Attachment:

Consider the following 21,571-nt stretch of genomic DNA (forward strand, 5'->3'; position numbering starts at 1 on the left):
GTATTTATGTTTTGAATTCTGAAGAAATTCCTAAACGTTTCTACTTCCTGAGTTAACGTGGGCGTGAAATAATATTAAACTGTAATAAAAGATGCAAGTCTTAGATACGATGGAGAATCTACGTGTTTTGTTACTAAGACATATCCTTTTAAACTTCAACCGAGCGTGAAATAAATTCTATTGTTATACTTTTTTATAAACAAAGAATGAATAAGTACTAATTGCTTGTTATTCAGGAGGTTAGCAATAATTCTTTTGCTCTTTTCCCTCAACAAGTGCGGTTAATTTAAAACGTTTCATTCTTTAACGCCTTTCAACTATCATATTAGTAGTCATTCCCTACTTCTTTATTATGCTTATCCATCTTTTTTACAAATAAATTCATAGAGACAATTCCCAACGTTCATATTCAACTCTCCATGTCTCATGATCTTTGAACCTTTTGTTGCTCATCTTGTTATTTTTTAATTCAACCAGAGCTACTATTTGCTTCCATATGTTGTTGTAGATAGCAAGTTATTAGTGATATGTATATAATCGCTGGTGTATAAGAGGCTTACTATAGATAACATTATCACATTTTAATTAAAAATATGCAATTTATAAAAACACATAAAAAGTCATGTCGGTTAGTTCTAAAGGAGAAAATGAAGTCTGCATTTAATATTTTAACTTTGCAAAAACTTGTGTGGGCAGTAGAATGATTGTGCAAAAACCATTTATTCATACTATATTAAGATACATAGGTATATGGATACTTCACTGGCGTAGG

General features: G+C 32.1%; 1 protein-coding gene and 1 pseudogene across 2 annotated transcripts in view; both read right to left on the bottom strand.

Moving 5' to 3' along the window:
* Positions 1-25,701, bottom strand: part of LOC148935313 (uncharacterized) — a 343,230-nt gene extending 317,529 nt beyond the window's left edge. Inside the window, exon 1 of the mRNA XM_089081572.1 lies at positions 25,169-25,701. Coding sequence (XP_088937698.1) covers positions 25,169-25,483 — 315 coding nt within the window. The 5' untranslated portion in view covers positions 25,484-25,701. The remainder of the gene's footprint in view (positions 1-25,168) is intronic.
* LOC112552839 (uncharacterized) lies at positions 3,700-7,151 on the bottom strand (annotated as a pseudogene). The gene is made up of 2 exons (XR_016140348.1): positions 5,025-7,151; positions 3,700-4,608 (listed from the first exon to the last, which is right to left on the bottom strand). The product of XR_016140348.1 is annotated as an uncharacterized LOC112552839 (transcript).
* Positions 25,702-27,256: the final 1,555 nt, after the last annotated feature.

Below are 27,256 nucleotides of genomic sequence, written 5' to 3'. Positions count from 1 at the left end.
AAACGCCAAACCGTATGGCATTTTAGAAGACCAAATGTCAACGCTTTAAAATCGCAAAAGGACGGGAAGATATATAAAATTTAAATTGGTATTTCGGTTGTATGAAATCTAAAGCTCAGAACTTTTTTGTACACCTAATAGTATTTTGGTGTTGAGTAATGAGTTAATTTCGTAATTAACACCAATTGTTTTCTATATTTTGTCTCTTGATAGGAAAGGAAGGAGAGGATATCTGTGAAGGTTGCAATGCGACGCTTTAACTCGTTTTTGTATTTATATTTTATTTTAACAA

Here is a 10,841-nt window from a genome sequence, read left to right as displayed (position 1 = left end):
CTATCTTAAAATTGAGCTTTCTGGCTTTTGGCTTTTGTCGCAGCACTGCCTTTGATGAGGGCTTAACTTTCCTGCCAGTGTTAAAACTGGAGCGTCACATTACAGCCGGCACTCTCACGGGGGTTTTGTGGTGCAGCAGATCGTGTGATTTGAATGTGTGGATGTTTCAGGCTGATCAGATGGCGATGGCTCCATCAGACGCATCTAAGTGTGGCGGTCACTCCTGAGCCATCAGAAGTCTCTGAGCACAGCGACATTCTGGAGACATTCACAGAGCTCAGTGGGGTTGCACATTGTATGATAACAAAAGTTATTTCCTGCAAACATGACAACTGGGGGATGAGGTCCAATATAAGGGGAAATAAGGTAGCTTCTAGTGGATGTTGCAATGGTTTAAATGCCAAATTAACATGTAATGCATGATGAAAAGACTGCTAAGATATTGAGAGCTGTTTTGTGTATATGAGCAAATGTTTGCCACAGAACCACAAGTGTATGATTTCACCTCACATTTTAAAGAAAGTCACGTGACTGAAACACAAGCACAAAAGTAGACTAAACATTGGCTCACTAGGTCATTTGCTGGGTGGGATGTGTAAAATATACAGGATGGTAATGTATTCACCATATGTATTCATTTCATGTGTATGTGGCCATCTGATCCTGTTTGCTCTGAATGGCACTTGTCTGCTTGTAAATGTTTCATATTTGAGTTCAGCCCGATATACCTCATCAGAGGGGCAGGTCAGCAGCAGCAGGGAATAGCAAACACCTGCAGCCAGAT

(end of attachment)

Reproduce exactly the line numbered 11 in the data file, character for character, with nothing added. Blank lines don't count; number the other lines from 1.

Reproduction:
CTATCTTAAAATTGAGCTTTCTGGCTTTTGGCTTTTGTCGCAGCACTGCCTTTGATGAGGGCTTAACTTTCCTGCCAGTGTTAAAACTGGAGCGTCACATTACAGCCGGCACTCTCACGGGGGTTTTGTGGTGCAGCAGATCGTGTGATTTGAATGTGTGGATGTTTCAGGCTGATCAGATGGCGATGGCTCCATCAGACGCATCTAAGTGTGGCGGTCACTCCTGAGCCATCAGAAGTCTCTGAGCACAGCGACATTCTGGAGACATTCACAGAGCTCAGTGGGGTTGCACATTGTATGATAACAAAAGTTATTTCCTGCAAACATGACAACTGGGGGATGAGGTCCAATATAAGGGGAAATAAGGTAGCTTCTAGTGGATGTTGCAATGGTTTAAATGCCAAATTAACATGTAATGCATGATGAAAAGACTGCTAAGATATTGAGAGCTGTTTTGTGTATATGAGCAAATGTTTGCCACAGAACCACAAGTGTATGATTTCACCTCACATTTTAAAGAAAGTCACGTGACTGAAACACAAGCACAAAAGTAGACTAAACATTGGCTCACTAGGTCATTTGCTGGGTGGGATGTGTAAAATATACAGGATGGTAATGTATTCACCATATGTATTCATTTCATGTGTATGTGGCCATCTGATCCTGTTTGCTCTGAATGGCACTTGTCTGCTTGTAAATGTTTCATATTTGAGTTCAGCCCGATATACCTCATCAGAGGGGCAGGTCAGCAGCAGCAGGGAATAGCAAACACCTGCAGCCAGAT